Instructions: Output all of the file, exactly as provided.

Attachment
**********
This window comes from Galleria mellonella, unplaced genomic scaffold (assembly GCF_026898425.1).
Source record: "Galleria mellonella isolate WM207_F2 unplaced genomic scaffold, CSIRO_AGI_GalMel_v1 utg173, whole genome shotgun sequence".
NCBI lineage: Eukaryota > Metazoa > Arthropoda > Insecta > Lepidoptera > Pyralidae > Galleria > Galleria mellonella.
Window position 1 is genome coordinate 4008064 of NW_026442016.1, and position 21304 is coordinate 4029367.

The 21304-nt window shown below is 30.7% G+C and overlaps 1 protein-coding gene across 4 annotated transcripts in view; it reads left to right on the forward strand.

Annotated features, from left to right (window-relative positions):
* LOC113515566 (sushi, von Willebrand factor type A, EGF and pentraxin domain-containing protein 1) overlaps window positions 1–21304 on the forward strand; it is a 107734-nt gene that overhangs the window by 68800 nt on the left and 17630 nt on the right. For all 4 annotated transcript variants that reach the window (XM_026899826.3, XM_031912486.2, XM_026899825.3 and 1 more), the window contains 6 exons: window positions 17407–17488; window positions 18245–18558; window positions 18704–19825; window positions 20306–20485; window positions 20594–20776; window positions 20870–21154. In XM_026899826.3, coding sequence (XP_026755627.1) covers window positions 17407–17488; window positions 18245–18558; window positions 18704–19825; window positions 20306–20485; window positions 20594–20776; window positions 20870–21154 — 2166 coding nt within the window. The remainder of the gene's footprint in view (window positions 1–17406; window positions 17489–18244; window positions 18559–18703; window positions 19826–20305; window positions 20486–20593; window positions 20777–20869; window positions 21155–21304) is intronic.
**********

This window comes from Galleria mellonella, unplaced genomic scaffold (assembly GCF_026898425.1).
Source record: "Galleria mellonella isolate WM207_F2 unplaced genomic scaffold, CSIRO_AGI_GalMel_v1 utg173, whole genome shotgun sequence".
NCBI lineage: Eukaryota > Metazoa > Arthropoda > Insecta > Lepidoptera > Pyralidae > Galleria > Galleria mellonella.
Window position 1 is genome coordinate 4008064 of NW_026442016.1, and position 21304 is coordinate 4029367.

The 21304-nt window shown below is 30.7% G+C and overlaps 1 protein-coding gene across 4 annotated transcripts in view; it reads left to right on the forward strand.

Annotated features, from left to right (window-relative positions):
* LOC113515566 (sushi, von Willebrand factor type A, EGF and pentraxin domain-containing protein 1) overlaps window positions 1–21304 on the forward strand; it is a 107734-nt gene that overhangs the window by 68800 nt on the left and 17630 nt on the right. For all 4 annotated transcript variants that reach the window (XM_026899826.3, XM_031912486.2, XM_026899825.3 and 1 more), the window contains 6 exons: window positions 17407–17488; window positions 18245–18558; window positions 18704–19825; window positions 20306–20485; window positions 20594–20776; window positions 20870–21154. In XM_026899826.3, coding sequence (XP_026755627.1) covers window positions 17407–17488; window positions 18245–18558; window positions 18704–19825; window positions 20306–20485; window positions 20594–20776; window positions 20870–21154 — 2166 coding nt within the window. The remainder of the gene's footprint in view (window positions 1–17406; window positions 17489–18244; window positions 18559–18703; window positions 19826–20305; window positions 20486–20593; window positions 20777–20869; window positions 21155–21304) is intronic.